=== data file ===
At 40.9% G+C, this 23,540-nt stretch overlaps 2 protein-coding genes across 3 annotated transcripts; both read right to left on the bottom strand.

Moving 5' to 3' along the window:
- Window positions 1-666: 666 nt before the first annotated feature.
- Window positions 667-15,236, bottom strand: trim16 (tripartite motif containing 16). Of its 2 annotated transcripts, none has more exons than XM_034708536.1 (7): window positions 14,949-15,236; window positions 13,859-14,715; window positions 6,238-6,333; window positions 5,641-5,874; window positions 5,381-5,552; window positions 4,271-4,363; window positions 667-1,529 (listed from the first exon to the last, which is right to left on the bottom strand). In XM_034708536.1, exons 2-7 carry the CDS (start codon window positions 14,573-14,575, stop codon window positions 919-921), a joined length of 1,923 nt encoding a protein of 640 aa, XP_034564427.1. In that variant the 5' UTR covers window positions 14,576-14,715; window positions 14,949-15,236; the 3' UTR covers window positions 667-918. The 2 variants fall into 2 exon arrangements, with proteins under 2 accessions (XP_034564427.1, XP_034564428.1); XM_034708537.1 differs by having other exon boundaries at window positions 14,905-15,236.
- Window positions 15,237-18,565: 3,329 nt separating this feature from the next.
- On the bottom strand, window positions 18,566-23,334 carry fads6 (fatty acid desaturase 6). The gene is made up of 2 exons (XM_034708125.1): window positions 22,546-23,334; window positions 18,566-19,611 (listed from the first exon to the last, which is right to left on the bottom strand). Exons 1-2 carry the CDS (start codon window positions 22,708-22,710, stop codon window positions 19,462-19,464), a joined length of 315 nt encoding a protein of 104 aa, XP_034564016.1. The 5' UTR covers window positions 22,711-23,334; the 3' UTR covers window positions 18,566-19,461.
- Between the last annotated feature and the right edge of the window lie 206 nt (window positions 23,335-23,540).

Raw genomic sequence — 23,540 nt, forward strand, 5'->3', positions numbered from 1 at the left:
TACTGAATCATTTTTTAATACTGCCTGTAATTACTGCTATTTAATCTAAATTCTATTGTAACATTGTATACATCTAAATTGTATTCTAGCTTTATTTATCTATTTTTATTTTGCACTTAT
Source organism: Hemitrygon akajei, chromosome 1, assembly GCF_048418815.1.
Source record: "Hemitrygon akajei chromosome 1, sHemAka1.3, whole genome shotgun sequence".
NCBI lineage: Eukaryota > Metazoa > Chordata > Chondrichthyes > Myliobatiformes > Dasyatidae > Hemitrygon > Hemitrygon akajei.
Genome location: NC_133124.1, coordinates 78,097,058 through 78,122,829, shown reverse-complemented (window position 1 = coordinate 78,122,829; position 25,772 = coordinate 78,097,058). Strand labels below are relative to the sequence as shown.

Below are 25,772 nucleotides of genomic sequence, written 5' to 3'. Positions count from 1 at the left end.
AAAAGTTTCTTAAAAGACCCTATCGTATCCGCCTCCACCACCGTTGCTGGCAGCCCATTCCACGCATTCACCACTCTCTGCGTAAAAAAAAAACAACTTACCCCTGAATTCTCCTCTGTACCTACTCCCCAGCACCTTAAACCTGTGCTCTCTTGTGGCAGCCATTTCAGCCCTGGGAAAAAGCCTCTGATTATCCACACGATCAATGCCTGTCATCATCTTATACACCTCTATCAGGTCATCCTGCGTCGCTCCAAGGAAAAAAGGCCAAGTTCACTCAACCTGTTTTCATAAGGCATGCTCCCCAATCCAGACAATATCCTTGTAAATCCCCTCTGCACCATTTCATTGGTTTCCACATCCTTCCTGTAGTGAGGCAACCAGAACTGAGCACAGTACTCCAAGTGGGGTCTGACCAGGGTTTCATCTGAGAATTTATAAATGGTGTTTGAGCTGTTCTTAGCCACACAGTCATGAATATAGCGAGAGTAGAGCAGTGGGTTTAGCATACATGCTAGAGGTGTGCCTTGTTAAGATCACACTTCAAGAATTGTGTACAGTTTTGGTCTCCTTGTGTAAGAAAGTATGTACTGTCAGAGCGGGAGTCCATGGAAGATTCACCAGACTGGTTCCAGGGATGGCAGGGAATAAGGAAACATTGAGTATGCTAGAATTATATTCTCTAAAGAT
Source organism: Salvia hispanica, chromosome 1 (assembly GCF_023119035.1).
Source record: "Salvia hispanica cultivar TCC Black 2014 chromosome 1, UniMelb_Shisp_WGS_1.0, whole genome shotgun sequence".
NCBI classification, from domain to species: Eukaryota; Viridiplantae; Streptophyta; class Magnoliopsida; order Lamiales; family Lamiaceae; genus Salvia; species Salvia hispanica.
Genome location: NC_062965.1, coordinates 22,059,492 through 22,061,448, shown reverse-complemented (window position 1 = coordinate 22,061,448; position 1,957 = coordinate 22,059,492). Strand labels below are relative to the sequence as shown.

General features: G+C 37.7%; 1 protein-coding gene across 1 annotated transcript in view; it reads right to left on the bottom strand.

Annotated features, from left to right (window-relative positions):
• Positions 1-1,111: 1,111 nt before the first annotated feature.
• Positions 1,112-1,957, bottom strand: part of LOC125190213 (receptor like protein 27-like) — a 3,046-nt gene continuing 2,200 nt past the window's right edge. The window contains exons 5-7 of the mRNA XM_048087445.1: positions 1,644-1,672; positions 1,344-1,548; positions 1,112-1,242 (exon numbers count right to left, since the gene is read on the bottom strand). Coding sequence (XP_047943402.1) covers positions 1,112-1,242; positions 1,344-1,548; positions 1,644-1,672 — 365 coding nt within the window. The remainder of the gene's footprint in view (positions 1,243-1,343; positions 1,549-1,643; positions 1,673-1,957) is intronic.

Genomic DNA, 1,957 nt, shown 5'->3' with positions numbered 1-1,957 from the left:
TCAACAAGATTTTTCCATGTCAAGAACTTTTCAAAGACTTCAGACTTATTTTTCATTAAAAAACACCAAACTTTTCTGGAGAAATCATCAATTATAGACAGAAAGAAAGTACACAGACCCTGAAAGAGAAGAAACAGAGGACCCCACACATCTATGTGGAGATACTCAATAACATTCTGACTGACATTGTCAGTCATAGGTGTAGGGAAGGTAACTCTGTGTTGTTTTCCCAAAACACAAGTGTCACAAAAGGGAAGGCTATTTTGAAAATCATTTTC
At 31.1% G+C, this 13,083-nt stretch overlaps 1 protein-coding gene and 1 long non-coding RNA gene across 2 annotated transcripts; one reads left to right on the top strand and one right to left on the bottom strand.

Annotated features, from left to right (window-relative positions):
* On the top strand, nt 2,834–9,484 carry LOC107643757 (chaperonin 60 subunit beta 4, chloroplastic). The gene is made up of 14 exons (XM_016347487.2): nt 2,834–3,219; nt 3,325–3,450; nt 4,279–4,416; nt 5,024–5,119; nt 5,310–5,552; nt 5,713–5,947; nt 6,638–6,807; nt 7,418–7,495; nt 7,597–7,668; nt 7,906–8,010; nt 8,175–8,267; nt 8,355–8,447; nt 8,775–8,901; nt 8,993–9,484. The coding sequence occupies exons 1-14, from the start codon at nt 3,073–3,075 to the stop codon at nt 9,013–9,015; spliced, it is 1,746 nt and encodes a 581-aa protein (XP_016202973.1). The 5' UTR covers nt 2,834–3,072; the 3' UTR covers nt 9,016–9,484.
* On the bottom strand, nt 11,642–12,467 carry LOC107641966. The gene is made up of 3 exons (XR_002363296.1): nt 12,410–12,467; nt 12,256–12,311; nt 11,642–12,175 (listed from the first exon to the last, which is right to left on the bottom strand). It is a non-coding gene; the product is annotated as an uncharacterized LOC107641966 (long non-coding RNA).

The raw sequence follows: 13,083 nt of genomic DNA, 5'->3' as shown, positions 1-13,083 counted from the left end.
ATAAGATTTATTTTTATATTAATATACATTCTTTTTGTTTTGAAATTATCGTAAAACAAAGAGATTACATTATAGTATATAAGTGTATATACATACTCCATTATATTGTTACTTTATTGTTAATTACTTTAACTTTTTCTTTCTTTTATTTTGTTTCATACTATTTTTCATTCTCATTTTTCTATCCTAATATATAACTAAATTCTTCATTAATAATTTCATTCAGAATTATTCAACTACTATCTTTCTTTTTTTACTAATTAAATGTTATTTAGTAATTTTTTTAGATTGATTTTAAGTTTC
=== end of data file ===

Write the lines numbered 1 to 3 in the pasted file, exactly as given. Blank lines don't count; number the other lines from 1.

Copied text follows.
At 40.9% G+C, this 23,540-nt stretch overlaps 2 protein-coding genes across 3 annotated transcripts; both read right to left on the bottom strand.

Moving 5' to 3' along the window:
- Window positions 1-666: 666 nt before the first annotated feature.